Laparoscopic Strictureplasty: A Safe, Feasible Treatment for Complicated Crohn Disease

laproscopic surgery
laproscopic surgery
Investigators sought to determine the safety and feasibility of conventional and non-conventional laparoscopic strictureplasties for the treatment of Crohn Disease.

Study data published in Digestive and Liver Disease support the feasibility and safety of conventional (SP) and nonconventional (NSCP) strictureplasties performed via laparoscopy for the treatment of complicated Crohn disease.

While laparoscopy is considered the best surgical approach for Crohn disease, its efficacy in the performance of strictureplasties is unknown. To investigate the outcomes of laparoscopic SP and NSCP, investigators conducted a prospective cohort study of patients undergoing primary surgery for Crohn disease at a tertiary referral center in Italy. All consecutive patients between January 2008 and December 2019 referred to the surgical unit for their first Crohn disease surgery were considered for inclusion. The study population included patients who underwent either SP or NSCP by laparoscopic approach.

The control group consisted of patients who underwent strictureplasty by non-laparoscopic approach at the same center between January 1993 and December 2007. The primary endpoint was feasibility of SP and NCSP by laparoscopy for the following outcomes: disease staging, structures mobilization, vascular control, and intestinal resection, if indicated. Ninety-day morbidity was also assessed for all procedure types.

The study cohort included 608 patients, among whom 331 underwent laparoscopic surgery and 277 underwent open surgery. Demographic data and medical histories were comparable between study groups. The majority (63.3 %) of all patients were men, and 67.9% were between the ages of 17 and 40 years.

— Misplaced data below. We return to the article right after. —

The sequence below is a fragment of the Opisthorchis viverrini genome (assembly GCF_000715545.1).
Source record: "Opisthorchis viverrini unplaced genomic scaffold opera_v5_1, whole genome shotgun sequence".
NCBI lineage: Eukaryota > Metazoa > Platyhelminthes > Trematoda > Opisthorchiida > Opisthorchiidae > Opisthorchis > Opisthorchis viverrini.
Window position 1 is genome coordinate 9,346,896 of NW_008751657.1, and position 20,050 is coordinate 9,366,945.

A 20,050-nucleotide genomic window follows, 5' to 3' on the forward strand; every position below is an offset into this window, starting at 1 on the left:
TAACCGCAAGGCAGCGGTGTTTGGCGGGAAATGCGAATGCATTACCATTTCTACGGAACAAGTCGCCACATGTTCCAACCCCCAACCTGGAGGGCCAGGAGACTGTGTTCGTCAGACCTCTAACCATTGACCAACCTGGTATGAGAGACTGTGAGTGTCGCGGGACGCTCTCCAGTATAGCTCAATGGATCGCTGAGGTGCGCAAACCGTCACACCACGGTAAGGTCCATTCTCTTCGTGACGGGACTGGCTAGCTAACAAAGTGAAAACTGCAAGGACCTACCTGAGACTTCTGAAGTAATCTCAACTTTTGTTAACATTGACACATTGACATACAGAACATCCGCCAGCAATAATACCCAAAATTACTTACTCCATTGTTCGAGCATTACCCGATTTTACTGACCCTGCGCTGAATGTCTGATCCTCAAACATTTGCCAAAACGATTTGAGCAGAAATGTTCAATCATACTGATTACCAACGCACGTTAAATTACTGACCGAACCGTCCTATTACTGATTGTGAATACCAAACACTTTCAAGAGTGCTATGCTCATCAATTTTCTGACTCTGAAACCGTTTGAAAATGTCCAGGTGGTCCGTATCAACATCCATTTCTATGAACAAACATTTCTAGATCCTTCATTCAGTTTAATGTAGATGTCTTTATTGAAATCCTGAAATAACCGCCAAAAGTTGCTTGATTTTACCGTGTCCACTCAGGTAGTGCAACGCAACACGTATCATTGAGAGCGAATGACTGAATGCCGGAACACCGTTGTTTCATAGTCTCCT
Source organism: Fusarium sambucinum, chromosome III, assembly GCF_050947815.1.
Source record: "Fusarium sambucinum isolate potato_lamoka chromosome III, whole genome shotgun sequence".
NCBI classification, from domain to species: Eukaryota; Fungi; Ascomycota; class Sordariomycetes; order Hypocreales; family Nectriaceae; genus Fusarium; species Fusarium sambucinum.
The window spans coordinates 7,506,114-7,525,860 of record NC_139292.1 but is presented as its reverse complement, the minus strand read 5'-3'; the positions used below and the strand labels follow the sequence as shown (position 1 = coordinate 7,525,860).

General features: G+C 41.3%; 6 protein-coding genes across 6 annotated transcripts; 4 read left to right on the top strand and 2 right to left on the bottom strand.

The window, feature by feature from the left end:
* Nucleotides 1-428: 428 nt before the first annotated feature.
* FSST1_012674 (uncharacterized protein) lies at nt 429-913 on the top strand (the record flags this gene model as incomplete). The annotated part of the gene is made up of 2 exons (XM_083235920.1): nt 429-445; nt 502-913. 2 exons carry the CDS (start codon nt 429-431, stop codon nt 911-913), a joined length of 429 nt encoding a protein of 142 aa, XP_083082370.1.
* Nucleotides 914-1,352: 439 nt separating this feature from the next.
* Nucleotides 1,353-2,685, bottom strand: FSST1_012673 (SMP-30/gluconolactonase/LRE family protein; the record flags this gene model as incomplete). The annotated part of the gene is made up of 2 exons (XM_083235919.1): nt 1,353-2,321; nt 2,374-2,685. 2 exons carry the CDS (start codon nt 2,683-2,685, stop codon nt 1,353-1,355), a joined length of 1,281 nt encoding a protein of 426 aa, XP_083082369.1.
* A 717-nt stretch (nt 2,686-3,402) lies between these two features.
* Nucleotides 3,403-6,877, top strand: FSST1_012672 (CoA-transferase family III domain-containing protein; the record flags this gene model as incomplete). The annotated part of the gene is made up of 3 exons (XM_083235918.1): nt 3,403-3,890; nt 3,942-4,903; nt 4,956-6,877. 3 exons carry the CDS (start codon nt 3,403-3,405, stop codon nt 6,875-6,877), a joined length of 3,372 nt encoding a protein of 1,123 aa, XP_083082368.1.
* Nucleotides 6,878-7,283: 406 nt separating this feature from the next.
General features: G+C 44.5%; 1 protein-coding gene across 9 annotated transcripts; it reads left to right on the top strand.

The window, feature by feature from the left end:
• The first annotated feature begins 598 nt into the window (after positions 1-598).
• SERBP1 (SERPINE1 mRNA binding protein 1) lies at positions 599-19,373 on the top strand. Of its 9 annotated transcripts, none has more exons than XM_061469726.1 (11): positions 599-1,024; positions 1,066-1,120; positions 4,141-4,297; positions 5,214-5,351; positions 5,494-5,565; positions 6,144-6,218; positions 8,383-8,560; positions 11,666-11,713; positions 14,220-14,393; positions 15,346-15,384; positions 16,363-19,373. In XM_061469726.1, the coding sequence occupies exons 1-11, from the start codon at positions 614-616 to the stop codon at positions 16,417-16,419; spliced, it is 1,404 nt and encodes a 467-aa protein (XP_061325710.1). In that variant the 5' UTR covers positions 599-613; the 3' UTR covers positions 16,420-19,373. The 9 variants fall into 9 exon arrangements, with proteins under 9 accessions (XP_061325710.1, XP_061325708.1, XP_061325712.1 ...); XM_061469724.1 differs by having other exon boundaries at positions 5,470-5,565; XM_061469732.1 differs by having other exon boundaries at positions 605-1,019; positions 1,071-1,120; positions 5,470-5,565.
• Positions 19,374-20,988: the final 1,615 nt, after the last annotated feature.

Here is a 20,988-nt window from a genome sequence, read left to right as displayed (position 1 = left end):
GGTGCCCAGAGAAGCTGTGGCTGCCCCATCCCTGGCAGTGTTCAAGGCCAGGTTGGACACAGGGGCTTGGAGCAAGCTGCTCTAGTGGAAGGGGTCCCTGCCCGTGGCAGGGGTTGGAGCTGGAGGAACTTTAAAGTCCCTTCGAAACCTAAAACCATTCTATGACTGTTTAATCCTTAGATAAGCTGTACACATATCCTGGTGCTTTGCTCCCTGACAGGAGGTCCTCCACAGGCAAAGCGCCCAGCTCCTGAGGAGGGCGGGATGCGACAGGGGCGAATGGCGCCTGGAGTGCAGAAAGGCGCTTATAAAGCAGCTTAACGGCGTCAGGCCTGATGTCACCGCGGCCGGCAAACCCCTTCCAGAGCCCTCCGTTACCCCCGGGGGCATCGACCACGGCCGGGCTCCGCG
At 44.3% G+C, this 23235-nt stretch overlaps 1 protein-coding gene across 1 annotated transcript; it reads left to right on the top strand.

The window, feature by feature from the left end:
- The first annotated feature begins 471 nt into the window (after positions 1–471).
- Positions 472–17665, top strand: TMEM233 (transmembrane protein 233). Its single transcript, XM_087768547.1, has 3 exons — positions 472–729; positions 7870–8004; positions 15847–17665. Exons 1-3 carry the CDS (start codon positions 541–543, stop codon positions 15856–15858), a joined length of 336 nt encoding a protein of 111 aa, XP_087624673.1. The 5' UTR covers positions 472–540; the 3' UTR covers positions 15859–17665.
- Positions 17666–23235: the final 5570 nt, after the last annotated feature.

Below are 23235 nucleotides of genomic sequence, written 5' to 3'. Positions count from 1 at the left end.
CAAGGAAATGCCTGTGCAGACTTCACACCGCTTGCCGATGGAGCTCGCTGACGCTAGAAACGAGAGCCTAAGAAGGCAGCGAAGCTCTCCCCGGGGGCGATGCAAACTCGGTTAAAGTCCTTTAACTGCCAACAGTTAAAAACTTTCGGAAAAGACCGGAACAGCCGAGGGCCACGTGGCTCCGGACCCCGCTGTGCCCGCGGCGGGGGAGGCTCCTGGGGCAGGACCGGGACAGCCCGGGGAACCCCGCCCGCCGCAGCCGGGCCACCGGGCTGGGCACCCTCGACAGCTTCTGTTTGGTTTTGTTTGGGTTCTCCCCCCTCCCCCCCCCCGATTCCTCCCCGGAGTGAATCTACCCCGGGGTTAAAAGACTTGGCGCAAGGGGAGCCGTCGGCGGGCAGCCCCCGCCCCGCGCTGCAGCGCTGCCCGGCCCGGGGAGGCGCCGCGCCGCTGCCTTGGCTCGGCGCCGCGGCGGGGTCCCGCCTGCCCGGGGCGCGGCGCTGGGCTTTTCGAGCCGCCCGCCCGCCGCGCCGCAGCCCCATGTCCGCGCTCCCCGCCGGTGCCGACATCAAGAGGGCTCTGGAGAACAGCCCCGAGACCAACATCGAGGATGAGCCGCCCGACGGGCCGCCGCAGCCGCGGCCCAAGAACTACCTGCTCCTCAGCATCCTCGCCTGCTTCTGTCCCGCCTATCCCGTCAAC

A greater proportion of patients in the control group had a history of smoking compared with those in the laparoscopic group (49.8% vs 36.3%, respectively; P =.001). Additionally, the control group had significantly longer follow-up (153 ± 75 months vs 57.5 ± 38 months; P =.0001). The laparoscopic group had significantly shorter mean surgery length compared with the open surgery group (162 ± 62 minutes vs 174 ± 68 minutes, respectively; P =.02) as well as shorter hospital stay (9 ± 3 days vs 10 ± 5 days; P =.002). The laparoscopic group also presented less often with intra-abdominal abscess at surgery (P =.001) and received fewer planned ostomies (P =.02).

Finally, Grade I Clavien-Dindo complications were less common with laparoscopy than with open surgery (5.7% vs 13.3%, respectively; P =.001). Intra-abdominal septic complications (IASC) were rare and occurred at similar rates between groups. In multiple logistic regression models, IASC was associated with older age, elevated white blood cell count, and preoperative therapy type. Specifically, preoperative systemic steroids and biological drugs were associated with higher rates of IASC compared with other treatments.

In this long-term cohort study, SP and NCSP were feasible by laparoscopy and had low morbidity rates. Limitations include the involvement of only a single study site and the use of surgical data from the 1990s, which may not be generalizable to the present day. Further research at additional surgical centers is necessary to confirm the efficacy and safety of laparoscopic strictureplasties.

“In this study, the use of video-assisted surgery did not affect the type and number of strictureplasties and confirmed the advantages of both minimally invasive and conservative surgery,” investigators concluded.


Sampietro GM, Colombo F, Frontali A, et al. Strictureplasties performed by laparoscopic approach for complicated Crohn’s disease. a prospective, observational, cohort study. Dig Liver Dis. Published online February 21, 2021. doi: 10.1016/j.dld.2021.01.023